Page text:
Metropolitan Frogs’ Struggle: Noise and Lights Discourage Natural Habits

Surveys have revealed that increased human sound and light pollution in urban areas can have a negative impact on certain frog species during their breeding season.

According to a study published in Urban Ecosystems, green frogs (Lithobates clamitans) and gray treefrogs (Hyla versicolor) surveyed in Syracuse, New York, and its surrounding suburbs showed decreased occupancy rates in areas with higher levels of light and noise pollution.

The study, led by TWS member Jason Luscier and his colleagues, involved multiple surveys during the breeding seasons of 2018, specifically focusing on the evenings in June and July.

The researchers found that gray treefrogs exhibited a greater aversion to human-caused light and noise compared to green frogs.


The reasons for this aversion are not entirely clear, but it is speculated that noise pollution may hinder the frogs’ ability to hear potential mates or detect approaching predators.

Additionally, light pollution may make it easier for predators to locate the frogs.

The study’s findings have implications for urban planning and policy. Luscier suggests that measures such as implementing urban lighting with LED bulbs, turning off lights during vulnerable breeding seasons, and using lights with movement sensors and shields on street lamps could help mitigate the impact of light and noise pollution on wildlife.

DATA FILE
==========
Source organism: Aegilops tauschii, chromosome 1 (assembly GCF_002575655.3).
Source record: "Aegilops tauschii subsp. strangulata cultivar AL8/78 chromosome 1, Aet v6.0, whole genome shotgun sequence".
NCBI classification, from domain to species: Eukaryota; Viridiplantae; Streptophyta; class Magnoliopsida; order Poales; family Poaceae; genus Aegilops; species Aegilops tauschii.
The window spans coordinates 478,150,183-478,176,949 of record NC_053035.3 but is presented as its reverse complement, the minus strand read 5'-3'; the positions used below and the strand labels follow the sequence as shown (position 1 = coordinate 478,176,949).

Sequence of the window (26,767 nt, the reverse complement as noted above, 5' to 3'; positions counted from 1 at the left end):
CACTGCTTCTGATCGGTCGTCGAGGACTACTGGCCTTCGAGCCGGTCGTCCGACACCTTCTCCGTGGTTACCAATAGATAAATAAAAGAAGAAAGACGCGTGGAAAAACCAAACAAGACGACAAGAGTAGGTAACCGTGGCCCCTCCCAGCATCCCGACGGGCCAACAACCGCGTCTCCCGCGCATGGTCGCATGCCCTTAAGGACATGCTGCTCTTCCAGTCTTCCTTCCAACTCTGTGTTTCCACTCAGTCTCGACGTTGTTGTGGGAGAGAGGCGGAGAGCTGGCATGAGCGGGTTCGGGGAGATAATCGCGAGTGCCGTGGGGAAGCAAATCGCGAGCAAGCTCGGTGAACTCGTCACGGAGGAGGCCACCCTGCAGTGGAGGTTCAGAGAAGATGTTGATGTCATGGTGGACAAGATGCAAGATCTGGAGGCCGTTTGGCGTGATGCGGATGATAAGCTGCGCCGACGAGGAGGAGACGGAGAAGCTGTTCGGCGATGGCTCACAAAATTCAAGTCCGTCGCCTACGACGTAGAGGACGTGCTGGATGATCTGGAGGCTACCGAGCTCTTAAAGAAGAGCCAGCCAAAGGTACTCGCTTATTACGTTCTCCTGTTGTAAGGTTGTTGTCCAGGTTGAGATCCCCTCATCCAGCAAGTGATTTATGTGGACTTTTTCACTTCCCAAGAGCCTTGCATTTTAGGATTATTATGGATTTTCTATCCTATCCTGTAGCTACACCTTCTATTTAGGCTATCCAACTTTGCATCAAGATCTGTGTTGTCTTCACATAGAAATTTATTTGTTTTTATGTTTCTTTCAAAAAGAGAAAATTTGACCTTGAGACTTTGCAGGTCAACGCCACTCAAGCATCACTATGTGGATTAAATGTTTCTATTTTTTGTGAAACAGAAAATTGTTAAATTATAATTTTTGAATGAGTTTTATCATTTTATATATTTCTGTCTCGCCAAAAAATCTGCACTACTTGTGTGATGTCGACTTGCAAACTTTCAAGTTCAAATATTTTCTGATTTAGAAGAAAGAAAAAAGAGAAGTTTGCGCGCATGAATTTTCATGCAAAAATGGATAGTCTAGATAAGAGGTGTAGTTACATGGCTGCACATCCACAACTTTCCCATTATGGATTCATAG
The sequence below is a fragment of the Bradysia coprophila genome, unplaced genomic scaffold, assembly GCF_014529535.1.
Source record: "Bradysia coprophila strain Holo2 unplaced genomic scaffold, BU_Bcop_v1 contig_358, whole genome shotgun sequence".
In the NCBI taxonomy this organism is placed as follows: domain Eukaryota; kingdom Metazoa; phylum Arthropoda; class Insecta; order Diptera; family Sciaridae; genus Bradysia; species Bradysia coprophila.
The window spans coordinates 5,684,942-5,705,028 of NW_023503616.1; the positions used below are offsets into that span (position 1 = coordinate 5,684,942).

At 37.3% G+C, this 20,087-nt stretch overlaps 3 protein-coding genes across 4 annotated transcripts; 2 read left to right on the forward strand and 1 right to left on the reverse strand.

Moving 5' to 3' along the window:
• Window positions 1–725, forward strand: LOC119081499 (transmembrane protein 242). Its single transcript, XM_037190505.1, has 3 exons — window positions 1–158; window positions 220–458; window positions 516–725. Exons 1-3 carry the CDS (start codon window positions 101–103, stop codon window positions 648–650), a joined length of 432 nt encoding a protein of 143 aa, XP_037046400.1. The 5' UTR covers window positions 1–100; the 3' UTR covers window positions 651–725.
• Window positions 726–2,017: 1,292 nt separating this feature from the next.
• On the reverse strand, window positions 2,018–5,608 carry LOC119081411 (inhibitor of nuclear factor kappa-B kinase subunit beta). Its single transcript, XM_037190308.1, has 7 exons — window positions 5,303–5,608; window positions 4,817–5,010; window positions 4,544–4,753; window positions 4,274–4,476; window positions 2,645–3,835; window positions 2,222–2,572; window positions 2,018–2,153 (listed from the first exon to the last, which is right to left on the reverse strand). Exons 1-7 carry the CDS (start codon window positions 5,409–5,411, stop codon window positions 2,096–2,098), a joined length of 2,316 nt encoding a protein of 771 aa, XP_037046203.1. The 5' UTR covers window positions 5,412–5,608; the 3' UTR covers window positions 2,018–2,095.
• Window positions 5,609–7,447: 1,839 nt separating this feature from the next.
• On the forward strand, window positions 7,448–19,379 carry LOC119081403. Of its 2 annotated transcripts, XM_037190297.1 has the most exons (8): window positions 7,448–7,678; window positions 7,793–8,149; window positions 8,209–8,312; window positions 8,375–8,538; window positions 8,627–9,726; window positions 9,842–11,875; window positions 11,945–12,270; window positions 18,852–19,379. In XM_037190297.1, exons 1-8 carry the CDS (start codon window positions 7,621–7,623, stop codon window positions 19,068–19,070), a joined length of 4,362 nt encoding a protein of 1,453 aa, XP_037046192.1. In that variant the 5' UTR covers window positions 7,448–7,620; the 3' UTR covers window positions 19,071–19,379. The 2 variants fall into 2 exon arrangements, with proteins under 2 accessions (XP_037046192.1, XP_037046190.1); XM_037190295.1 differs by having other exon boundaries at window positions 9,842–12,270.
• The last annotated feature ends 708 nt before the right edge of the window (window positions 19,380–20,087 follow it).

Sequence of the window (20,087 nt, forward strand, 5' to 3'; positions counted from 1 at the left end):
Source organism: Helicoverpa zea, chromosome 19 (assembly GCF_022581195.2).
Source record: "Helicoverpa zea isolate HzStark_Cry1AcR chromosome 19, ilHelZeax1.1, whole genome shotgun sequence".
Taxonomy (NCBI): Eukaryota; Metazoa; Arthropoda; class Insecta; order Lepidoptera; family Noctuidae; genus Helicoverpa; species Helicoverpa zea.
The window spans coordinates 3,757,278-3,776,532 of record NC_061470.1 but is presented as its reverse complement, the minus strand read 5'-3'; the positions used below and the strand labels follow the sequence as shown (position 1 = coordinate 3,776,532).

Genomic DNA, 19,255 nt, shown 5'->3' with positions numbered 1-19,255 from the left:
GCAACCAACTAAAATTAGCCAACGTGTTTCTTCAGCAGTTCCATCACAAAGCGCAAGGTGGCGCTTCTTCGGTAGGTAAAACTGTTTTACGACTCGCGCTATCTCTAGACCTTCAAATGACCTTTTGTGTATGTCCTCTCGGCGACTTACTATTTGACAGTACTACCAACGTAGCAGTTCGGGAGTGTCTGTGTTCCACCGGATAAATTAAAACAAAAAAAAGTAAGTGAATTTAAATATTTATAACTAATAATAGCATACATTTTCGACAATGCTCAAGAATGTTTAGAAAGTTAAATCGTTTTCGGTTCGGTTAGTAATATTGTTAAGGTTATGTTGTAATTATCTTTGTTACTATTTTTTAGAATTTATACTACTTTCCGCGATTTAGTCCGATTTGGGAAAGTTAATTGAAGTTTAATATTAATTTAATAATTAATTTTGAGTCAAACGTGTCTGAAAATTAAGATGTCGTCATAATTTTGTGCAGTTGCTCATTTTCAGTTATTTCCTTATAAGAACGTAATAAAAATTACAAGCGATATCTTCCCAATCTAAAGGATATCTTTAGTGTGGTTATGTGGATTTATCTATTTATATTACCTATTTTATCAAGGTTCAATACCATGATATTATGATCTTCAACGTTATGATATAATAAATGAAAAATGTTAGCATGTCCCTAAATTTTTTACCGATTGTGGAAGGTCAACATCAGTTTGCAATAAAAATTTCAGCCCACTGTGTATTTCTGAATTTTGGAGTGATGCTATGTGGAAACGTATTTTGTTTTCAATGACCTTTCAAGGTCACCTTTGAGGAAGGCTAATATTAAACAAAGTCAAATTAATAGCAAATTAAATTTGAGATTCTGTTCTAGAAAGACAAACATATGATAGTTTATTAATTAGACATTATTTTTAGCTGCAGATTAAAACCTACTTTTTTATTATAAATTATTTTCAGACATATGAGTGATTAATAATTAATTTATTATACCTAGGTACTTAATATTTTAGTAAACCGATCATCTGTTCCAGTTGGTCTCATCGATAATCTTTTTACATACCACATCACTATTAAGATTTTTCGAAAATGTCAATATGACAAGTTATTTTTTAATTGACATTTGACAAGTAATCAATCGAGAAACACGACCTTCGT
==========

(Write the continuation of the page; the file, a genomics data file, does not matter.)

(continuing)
The researchers have communicated their results to the city government in Syracuse, aiming to inform future policy and promote the implementation of measures to minimize the negative effects of urban light and noise pollution on wildlife.

What Things Should You Keep In Mind Before Cohabiting Frogs Together?

Before cohabiting frogs, it is important to consider several factors to ensure their peaceful coexistence.

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Firstly, it is essential to confirm that the chosen frogs are social and not solitary, as solitary frogs are not suitable for sharing a tank with others.

Secondly, compatibility between the frogs is crucial. Some species thrive in groups of their own kind, and if a frog does not exhibit friendliness toward other species, it should not be housed with them.

Thirdly, the environmental requirements of the frogs should align. Frogs sharing the same tank should have similar environmental needs.

For example, a frog accustomed to a warm environment cannot cohabit peacefully with a frog from a cold area.

Lastly, the temperament and size of the selected frogs should be taken into consideration. If these factors are not compatible, the frogs may not live peacefully together. Learn more here, What Frogs Can Live Together Peacefully? [Pair Combinations].

Muntaseer Rahman

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Hello, I’m Muntaseer Rahman, the owner of I’m passionate about aquarium pets like shrimps, snails, crabs, and crayfish. I’ve created this website to share my expertise and help you provide better care for these amazing pets.


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